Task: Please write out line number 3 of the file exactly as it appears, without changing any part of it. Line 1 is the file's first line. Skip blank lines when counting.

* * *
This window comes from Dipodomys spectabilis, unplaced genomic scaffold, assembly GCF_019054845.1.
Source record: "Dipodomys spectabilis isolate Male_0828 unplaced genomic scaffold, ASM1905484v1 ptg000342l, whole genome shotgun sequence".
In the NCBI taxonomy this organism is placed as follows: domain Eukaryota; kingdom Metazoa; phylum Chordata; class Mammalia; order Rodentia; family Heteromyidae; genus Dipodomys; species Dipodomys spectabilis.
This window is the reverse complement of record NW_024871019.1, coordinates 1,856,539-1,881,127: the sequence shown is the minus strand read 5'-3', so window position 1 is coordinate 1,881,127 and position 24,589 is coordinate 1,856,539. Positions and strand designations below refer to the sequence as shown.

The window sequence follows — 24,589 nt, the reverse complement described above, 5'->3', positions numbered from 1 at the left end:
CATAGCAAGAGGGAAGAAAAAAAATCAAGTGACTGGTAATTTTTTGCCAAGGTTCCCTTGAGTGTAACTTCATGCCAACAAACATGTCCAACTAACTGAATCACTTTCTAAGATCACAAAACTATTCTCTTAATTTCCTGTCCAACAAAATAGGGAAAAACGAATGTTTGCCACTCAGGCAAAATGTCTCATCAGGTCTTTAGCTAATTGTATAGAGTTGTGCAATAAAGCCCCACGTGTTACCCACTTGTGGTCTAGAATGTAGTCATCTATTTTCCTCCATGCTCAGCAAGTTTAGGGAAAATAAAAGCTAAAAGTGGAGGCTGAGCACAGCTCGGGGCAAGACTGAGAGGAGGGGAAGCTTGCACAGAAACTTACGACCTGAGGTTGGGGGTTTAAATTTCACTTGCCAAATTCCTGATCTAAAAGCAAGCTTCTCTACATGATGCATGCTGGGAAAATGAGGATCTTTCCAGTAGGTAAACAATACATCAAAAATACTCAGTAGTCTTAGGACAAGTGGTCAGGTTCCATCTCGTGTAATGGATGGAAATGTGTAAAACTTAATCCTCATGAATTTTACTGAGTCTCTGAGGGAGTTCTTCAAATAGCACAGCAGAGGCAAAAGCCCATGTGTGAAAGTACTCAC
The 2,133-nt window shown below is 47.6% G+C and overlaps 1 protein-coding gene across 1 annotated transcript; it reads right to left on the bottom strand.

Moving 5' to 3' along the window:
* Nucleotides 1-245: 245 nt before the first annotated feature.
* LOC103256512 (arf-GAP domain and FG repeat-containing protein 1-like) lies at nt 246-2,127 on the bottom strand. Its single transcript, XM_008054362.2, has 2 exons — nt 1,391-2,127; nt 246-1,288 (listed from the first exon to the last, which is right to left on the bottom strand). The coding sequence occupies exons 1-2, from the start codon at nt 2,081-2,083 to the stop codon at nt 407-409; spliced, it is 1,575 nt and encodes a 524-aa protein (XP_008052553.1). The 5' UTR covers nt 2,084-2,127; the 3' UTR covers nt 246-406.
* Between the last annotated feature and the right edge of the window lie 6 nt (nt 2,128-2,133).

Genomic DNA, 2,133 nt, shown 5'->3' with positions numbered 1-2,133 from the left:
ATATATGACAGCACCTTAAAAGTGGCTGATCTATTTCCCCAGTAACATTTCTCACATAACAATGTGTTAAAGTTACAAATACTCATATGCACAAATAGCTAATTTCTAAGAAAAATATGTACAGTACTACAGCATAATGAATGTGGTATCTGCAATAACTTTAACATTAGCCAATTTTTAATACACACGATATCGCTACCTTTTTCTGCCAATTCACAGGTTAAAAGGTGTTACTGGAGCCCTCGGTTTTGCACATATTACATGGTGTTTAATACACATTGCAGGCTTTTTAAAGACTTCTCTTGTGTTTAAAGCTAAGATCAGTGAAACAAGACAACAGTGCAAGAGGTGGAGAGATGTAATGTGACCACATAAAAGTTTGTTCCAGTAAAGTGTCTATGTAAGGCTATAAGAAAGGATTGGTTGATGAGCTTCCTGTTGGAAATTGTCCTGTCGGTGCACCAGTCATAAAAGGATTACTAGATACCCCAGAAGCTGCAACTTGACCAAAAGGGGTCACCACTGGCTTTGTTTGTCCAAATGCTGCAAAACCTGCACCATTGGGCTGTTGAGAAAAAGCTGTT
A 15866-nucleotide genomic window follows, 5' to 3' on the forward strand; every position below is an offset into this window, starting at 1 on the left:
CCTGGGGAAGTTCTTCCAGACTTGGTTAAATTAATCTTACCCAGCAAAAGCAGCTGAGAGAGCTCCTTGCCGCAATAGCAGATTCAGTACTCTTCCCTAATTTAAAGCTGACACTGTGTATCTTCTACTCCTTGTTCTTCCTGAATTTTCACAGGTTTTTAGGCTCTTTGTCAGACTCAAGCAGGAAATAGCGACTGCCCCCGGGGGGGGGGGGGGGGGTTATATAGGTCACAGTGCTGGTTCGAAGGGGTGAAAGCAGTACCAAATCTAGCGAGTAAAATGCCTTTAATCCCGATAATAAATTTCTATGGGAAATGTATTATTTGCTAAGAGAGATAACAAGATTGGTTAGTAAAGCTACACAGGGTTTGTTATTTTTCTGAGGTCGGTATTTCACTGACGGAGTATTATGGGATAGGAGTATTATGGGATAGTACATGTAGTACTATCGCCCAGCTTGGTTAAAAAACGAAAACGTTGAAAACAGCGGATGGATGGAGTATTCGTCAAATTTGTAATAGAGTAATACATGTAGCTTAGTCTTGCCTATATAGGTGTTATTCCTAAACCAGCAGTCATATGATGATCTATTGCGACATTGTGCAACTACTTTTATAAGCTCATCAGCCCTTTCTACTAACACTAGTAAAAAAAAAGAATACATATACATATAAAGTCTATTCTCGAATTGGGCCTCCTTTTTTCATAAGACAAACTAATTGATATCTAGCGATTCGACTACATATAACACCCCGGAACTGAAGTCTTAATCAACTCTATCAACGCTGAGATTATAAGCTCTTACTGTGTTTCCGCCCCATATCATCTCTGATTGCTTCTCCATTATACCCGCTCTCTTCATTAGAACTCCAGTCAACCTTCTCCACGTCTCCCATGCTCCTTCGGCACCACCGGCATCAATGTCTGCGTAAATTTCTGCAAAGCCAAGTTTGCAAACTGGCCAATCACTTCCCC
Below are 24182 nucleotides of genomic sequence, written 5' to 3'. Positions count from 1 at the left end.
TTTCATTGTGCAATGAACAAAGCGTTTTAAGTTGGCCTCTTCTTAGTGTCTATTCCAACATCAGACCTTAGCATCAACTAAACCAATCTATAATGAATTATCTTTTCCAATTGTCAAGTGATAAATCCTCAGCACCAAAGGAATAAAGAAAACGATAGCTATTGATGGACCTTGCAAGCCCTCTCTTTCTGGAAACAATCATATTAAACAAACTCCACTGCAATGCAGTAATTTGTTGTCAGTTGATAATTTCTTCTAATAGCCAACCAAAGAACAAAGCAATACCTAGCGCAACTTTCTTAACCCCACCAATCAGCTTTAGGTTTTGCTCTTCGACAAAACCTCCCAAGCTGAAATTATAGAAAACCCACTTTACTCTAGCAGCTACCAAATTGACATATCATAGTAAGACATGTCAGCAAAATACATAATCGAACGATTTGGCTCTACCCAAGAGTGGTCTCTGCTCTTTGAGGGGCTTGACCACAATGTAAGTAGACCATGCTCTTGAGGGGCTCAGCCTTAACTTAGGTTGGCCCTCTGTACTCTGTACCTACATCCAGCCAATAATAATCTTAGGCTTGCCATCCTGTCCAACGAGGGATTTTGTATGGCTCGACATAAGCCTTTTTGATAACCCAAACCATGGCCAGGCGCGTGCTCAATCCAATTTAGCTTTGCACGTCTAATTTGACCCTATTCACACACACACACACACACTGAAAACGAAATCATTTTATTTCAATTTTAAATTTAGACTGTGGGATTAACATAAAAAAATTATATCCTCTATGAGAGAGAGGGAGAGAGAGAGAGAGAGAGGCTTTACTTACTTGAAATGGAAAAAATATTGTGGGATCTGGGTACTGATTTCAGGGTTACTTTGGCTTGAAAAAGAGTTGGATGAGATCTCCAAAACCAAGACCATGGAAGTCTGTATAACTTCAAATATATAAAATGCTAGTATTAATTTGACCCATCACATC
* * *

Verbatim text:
In the NCBI taxonomy this organism is placed as follows: domain Eukaryota; kingdom Metazoa; phylum Chordata; class Mammalia; order Rodentia; family Heteromyidae; genus Dipodomys; species Dipodomys spectabilis.